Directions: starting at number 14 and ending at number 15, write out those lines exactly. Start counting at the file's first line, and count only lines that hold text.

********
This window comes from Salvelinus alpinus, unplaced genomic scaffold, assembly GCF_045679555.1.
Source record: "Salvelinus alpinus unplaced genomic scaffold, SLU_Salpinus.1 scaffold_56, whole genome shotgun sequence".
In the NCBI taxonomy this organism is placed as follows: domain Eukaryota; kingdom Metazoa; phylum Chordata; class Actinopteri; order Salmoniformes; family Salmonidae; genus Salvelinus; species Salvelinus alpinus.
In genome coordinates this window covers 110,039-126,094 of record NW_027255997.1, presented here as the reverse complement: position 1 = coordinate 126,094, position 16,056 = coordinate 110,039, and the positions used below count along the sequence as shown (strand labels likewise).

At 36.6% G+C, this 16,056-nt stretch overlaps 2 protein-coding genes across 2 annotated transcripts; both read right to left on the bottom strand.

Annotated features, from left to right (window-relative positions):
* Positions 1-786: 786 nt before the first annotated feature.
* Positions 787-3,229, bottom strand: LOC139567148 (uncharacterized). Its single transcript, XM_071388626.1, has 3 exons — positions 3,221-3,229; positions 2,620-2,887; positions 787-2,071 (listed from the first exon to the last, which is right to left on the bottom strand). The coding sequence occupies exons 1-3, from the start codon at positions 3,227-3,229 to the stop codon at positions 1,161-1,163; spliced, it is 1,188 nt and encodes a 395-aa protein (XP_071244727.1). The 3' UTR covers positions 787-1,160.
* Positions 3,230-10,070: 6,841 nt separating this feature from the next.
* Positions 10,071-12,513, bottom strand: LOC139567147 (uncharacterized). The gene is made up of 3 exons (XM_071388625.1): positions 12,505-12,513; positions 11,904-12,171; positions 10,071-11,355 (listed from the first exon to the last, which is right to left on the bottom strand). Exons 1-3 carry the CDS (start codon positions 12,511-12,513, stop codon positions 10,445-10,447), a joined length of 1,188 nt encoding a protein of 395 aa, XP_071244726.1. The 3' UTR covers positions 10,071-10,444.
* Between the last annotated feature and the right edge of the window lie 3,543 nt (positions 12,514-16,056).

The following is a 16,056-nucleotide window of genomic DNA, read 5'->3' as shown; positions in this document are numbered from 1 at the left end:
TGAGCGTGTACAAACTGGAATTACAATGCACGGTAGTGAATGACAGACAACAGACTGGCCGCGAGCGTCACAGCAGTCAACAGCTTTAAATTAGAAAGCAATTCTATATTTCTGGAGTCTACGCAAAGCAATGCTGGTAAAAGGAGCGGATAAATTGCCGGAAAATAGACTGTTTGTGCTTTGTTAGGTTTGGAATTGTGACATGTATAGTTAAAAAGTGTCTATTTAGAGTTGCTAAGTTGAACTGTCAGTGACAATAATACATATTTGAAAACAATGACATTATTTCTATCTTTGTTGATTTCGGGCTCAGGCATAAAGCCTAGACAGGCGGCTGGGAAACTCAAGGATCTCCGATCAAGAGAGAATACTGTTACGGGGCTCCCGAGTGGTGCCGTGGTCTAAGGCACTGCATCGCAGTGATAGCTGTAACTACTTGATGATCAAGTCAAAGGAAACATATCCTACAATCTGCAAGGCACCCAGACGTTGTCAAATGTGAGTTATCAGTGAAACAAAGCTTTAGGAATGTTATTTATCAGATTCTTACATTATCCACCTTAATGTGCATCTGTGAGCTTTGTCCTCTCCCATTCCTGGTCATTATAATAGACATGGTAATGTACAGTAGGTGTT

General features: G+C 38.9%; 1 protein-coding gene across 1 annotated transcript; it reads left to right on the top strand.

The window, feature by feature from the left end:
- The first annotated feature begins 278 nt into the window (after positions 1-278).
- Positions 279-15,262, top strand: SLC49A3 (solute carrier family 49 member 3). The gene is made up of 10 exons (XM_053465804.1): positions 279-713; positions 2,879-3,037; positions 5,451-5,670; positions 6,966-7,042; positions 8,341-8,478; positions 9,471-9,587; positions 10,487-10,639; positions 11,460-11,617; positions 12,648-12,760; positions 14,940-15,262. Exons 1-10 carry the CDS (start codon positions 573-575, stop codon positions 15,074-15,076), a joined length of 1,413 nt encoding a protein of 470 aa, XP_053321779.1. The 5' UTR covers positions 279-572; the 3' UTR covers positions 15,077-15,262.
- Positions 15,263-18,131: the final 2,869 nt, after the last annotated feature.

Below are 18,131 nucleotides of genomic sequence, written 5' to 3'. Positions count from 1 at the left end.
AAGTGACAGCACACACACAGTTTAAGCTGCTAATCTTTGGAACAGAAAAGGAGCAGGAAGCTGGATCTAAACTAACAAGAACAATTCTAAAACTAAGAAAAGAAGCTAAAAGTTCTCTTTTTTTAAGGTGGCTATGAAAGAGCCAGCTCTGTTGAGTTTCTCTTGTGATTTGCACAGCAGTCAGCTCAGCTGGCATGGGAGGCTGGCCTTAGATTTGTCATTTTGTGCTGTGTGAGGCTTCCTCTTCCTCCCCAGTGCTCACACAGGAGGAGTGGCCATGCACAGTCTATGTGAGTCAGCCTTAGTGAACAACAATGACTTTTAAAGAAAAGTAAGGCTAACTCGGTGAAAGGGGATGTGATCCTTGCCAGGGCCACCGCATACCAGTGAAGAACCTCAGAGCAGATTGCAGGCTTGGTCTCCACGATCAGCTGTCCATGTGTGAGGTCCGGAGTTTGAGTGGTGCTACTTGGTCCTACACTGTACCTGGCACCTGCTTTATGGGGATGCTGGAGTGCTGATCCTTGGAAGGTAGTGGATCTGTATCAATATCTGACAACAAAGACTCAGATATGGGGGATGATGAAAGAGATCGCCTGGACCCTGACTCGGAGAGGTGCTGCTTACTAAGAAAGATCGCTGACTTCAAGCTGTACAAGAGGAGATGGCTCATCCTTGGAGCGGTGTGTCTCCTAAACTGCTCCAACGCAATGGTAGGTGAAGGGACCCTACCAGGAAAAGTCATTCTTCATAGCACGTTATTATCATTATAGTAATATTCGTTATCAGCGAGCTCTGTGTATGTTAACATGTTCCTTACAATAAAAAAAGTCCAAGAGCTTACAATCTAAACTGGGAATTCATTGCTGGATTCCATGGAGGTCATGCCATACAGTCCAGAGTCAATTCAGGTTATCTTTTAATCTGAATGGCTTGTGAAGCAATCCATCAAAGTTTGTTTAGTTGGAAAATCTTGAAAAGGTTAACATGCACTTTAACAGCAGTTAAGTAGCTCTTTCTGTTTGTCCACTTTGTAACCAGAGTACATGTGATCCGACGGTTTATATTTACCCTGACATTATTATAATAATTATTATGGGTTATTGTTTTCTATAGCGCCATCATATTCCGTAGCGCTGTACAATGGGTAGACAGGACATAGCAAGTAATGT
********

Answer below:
General features: G+C 38.9%; 1 protein-coding gene across 1 annotated transcript; it reads left to right on the top strand.

The window, feature by feature from the left end: